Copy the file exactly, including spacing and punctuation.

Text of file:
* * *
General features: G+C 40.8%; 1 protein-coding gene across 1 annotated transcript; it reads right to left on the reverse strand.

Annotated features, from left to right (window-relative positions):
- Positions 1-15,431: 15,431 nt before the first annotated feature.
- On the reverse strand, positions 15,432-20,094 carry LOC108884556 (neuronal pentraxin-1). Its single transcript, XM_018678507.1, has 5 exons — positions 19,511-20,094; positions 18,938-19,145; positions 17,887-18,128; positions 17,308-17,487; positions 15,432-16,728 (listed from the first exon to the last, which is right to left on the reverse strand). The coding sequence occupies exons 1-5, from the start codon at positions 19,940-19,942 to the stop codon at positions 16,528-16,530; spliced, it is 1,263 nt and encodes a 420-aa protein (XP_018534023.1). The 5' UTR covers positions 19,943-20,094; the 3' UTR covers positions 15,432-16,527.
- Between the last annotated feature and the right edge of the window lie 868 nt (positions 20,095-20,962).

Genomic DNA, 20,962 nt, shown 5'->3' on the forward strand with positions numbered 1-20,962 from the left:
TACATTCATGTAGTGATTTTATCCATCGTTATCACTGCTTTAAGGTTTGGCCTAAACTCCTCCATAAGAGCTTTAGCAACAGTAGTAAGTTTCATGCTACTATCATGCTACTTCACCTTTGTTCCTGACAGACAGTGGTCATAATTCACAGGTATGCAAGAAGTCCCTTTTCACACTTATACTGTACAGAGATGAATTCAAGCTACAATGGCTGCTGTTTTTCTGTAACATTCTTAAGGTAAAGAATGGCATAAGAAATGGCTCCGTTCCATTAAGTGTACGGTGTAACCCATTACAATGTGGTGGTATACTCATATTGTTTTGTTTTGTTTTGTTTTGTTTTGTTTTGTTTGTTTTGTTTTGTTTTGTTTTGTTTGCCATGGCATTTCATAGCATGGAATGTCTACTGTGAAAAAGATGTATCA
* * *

General features: G+C 40.8%; 1 protein-coding gene across 1 annotated transcript; it reads right to left on the reverse strand.

Annotated features, from left to right (window-relative positions):
- Positions 1-15,431: 15,431 nt before the first annotated feature.
- On the reverse strand, positions 15,432-20,094 carry LOC108884556 (neuronal pentraxin-1). Its single transcript, XM_018678507.1, has 5 exons — positions 19,511-20,094; positions 18,938-19,145; positions 17,887-18,128; positions 17,308-17,487; positions 15,432-16,728 (listed from the first exon to the last, which is right to left on the reverse strand). The coding sequence occupies exons 1-5, from the start codon at positions 19,940-19,942 to the stop codon at positions 16,528-16,530; spliced, it is 1,263 nt and encodes a 420-aa protein (XP_018534023.1). The 5' UTR covers positions 19,943-20,094; the 3' UTR covers positions 15,432-16,527.
- Between the last annotated feature and the right edge of the window lie 868 nt (positions 20,095-20,962).

Genomic DNA, 20,962 nt, shown 5'->3' on the forward strand with positions numbered 1-20,962 from the left:
TACATTCATGTAGTGATTTTATCCATCGTTATCACTGCTTTAAGGTTTGGCCTAAACTCCTCCATAAGAGCTTTAGCAACAGTAGTAAGTTTCATGCTACTATCATGCTACTTCACCTTTGTTCCTGACAGACAGTGGTCATAATTCACAGGTATGCAAGAAGTCCCTTTTCACACTTATACTGTACAGAGATGAATTCAAGCTACAATGGCTGCTGTTTTTCTGTAACATTCTTAAGGTAAAGAATGGCATAAGAAATGGCTCCGTTCCATTAAGTGTACGGTGTAACCCATTACAATGTGGTGGTATACTCATATTGTTTTGTTTTGTTTTGTTTTGTTTTGTTTTGTTTGTTTTGTTTTGTTTTGTTTTGTTTGCCATGGCATTTCATAGCATGGAATGTCTACTGTGAAAAAGATGTATCA